. . . If any clerics should apostatise and in private or in public dare to hold the views of Nestorius or Celestius, it is thought right that **such should stand deposed **by the holy synod.

– from Synodical letter about the expulsion of the eastern bishops. Council of Ephesus 431 A.D.

I think even the Eastern Orthodox writers see Pelagius’ teachings as erroneous and condemned by Ephesus.

This from OrthodoxChurchFathers (Rohzek please correct me here if I am wrong but I think OrthodoxChurchFathers is an Eastern Orthodox website is it not? I can’t verify this now as their site’s main pages just happens to be down presumably temporarily). . . .

(With paragraphs added by me)

The only point which is material to the main object of this volume is that Pelagius and his fellow heretic Celestius were condemned by the Ecumenical Council of Ephesus for their heresy.

On this point there can be no possible doubt.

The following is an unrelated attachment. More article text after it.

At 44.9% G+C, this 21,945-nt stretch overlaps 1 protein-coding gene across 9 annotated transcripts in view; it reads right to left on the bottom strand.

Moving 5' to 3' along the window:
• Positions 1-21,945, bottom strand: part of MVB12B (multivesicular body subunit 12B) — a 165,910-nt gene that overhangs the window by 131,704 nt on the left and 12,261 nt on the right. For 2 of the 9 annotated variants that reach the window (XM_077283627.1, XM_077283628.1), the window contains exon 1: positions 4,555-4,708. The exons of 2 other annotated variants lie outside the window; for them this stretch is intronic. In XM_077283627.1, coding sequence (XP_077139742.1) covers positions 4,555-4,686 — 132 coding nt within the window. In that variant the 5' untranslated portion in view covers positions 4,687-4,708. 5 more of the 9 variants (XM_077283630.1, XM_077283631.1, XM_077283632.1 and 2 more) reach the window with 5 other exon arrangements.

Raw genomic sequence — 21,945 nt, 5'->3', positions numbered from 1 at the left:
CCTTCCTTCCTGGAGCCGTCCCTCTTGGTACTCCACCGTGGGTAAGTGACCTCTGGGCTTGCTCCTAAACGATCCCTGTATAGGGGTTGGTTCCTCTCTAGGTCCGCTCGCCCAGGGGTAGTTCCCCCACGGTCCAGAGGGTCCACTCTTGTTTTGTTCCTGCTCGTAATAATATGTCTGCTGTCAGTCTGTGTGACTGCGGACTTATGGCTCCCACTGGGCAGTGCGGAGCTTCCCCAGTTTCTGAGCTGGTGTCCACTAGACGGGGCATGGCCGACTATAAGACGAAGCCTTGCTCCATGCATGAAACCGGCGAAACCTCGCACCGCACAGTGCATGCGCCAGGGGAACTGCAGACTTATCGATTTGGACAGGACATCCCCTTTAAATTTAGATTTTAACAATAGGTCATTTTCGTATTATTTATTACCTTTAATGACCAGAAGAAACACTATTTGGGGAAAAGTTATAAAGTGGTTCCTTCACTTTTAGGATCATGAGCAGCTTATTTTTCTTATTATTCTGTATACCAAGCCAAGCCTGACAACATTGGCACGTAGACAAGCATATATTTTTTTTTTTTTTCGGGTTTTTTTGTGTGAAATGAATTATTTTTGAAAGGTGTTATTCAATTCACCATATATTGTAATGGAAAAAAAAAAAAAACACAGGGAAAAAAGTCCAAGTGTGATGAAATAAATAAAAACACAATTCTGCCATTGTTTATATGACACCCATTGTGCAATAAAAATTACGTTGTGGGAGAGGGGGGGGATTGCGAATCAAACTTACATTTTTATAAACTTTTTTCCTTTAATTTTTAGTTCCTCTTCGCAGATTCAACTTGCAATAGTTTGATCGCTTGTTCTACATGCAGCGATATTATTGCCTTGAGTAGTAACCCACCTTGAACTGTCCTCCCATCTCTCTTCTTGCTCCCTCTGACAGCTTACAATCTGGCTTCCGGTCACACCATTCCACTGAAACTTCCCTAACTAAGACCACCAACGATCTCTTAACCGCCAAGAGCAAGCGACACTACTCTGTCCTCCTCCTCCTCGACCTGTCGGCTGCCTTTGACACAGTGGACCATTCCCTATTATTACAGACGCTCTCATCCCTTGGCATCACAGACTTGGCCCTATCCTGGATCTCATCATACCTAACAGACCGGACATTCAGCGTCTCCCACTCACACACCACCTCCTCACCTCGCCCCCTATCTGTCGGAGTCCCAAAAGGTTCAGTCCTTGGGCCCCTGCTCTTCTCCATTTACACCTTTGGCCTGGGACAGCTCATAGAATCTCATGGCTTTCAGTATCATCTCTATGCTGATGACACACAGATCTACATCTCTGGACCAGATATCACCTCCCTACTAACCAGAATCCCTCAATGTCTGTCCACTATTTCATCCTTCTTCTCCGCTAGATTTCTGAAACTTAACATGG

And further than this the Seventh Council by ratifying the Canons of Trullo received the Canons of the African Code which include those of the Carthaginian conciliar condemnations of the Pelagian heresy to which the attention of the reader is particularly drawn.

The condemnation of these heretics at Ephesus is said to have been due chiefly to the energy of St. Augustine, assisted very materially by a layman living in Constantinople by the name of Marius Mercator.

Pelagius . . . . was a monk and preached at Rome with great applause in the early years of the fifth century.

But in his extreme horror of Manichaeism and Gnosticism he fell into the opposite extreme; and from the hatred of the doctrine of the inherent evilness of humanity he fell into the error of denying the necessity of grace.

Pelagius’s doctrines may be briefly stated thus.

Adam’s sin injured only himself, so that there is no such thing as original sin.

Infants therefore are not born in sin and the children of wrath, but are born innocent, and only need baptism so as to be knit into Christ, not “for the remission of sins” as is declared in the creed.

Further he taught that man could live without committing any sin at all. And for this there was no need of grace; indeed grace was not possible, according to his teaching.

The only “grace,” which he would admit the existence of, was what we may call external grace, e.g. the example of Christ, the teaching of his ministers, and the like.